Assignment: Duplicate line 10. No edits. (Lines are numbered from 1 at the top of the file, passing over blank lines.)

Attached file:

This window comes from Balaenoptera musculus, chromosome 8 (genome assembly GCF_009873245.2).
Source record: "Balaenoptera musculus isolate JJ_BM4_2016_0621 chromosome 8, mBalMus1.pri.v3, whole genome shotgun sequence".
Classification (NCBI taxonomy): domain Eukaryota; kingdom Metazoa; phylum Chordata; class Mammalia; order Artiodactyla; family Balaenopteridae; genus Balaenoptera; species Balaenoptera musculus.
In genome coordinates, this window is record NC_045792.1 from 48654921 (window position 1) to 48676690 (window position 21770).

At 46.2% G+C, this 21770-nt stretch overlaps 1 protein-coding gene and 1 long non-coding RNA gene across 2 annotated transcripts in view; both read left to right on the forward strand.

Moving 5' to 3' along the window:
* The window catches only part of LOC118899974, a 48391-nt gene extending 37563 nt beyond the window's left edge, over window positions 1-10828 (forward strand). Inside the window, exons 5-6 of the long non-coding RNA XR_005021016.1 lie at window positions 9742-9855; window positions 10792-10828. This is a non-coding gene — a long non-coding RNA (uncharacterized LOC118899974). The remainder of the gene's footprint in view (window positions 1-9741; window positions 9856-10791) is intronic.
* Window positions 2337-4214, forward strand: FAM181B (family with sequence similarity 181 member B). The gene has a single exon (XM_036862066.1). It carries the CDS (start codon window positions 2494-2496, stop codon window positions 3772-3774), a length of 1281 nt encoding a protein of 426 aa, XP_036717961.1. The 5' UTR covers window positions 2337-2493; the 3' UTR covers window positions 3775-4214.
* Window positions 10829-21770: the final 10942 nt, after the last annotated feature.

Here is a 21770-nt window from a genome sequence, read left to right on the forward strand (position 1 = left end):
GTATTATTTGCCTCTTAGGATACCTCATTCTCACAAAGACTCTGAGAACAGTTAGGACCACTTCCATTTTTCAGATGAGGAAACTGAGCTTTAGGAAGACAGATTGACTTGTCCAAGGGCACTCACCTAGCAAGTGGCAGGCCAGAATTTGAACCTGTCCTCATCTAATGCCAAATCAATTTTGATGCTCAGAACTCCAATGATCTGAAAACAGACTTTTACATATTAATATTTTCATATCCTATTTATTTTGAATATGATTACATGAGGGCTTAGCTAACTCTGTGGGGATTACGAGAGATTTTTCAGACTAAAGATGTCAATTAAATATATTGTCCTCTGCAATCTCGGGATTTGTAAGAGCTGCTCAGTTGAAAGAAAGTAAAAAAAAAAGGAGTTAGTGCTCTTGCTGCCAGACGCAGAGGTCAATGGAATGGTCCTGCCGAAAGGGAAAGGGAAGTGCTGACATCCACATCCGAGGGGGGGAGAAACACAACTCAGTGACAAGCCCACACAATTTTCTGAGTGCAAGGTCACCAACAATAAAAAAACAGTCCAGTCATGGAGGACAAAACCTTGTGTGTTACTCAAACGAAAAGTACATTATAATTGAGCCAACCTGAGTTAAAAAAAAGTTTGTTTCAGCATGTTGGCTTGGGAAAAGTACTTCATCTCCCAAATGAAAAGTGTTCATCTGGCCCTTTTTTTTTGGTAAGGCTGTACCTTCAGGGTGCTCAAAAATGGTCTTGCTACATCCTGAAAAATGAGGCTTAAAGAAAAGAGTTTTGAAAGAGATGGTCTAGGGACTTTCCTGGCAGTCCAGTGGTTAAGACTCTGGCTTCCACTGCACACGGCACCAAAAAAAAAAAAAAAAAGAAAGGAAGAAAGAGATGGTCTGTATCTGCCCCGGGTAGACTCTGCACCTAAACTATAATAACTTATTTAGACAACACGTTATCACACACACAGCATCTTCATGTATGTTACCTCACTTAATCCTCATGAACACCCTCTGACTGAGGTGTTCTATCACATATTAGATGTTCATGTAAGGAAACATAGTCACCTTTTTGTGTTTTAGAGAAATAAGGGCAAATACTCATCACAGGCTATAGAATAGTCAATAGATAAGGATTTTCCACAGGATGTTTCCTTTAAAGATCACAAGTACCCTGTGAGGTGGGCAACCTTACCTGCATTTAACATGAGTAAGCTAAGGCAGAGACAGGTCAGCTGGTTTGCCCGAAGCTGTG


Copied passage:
Here is a 21770-nt window from a genome sequence, read left to right on the forward strand (position 1 = left end):